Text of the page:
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Swag mags 

The strongest magazine cover image of 1981 was an Annie Liebovitz shot. The nude photograph of Lennon hugging Yoko Ono on Rolling Stone won first place in the American Society of Magazine Editors' Magazine 40/40 competition that ranked the top 40 covers of the past 40 years. A nude Demi Moore on the cover of Vanity Fair in August 1991 placed second.

Magazine publishers and front page layout artists have always known that it's not always content that drives a purchase. Grabby covers, especially of celebrities (the more nude the better) make it to the checkout line most often.

The smarties at a handful of Brit rock magazines and at the West coast headquarters of McSweeney's have taken that idea to the next level: give out free stuff!

The latest McSweneey's is their cleverest yet. It's a shrink-wrapped, rubber-banded assortment of third-class-looking mail "stuff." They call it "Made to Look Like it Came in Your Mailbox." The reader gets manila envelopes, colorful advertising flyers and bills--a regular Saturday cornucopia.

McSweeney's bunkmates, push the envelope, too. The year-end issue of The Believer includes a DVD with films by or about Spike Jonze, Selma Blair and other cutting-edge video artists. The Believer DVD is accompanied by another small magazine called Wholphin. Writer and producer Miranda July entertains in the premiere issue. Spike Jonze's piece is a limited distribution campaign documentary shot for Al Gore (yup, the buff bodysurfing Al!)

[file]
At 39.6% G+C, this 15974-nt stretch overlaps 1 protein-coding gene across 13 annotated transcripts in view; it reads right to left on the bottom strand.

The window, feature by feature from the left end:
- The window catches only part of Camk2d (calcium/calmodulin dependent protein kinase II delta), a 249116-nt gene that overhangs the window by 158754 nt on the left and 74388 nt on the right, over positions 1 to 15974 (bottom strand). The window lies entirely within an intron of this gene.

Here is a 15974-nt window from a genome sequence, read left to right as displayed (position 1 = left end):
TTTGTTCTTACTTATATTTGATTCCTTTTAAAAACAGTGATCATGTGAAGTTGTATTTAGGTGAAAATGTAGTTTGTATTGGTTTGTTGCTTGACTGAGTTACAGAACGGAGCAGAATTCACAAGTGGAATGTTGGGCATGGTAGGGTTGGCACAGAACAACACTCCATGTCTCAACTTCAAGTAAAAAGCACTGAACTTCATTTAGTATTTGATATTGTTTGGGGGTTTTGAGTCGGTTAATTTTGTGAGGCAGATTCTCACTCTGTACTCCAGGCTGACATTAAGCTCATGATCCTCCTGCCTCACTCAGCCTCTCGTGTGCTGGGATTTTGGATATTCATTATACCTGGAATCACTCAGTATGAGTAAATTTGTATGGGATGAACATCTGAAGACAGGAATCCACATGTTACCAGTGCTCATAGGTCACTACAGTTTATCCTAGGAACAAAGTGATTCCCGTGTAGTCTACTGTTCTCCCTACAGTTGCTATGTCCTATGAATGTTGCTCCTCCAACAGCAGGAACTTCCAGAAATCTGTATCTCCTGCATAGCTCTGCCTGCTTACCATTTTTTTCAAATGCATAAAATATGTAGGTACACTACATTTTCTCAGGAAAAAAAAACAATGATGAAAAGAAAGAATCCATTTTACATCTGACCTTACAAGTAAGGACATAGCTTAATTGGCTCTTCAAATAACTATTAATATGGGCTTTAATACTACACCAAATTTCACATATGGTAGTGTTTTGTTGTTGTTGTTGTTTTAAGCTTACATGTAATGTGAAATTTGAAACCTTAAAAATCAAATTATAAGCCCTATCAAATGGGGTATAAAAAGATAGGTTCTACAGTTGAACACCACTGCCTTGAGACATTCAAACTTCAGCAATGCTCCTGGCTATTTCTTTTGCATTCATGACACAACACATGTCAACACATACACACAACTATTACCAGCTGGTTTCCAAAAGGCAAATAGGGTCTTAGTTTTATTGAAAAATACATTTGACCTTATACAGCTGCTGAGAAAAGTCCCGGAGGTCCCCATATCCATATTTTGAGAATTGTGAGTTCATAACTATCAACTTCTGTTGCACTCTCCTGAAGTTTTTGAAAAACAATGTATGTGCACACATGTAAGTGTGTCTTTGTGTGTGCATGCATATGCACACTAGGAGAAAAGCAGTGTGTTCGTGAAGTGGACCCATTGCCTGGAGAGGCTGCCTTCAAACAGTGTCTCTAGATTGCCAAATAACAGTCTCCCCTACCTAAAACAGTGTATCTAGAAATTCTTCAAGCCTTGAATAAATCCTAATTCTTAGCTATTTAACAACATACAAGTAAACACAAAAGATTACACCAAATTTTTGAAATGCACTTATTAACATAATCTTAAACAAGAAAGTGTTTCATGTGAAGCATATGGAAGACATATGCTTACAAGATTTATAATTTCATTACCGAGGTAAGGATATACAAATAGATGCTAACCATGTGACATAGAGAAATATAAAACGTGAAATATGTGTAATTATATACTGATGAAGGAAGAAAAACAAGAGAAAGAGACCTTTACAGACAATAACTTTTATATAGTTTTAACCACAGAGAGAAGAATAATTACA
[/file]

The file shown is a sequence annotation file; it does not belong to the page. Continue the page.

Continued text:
Mojo magazine, the most popular Brit rock mag in the U.S., includes a 15- 20-track CD with each issue. Similarly, their monthly rackmate Q adds a goodie bag each month. Their January 2006 issue is one of the best yet. Not only does the regular issue rock out with end-of-year specials, best tracks, greatest albums, etc., but the reader gets a free book, The Greatest Rock and Pop Miscellany Ever! I spent more time with the 150-page book that I did with the magazine. Obsessive rock geeks would gladly pay nine bucks for the book alone.

Pulitzer Prize winner Art Spiegelman contributed the year's best drop-in to the year-end issue of The Virginia Quarterly Review. His four-page insert poster for a new graphic novel work-in-progress is an instant collectable. Look for future installments of Prisoner on the Hell Planet: A Case History in future issues of VQR.

Contributing Writer John Valentine can be reached at ajcg@acpub.duke.edu.

More by John Valentine


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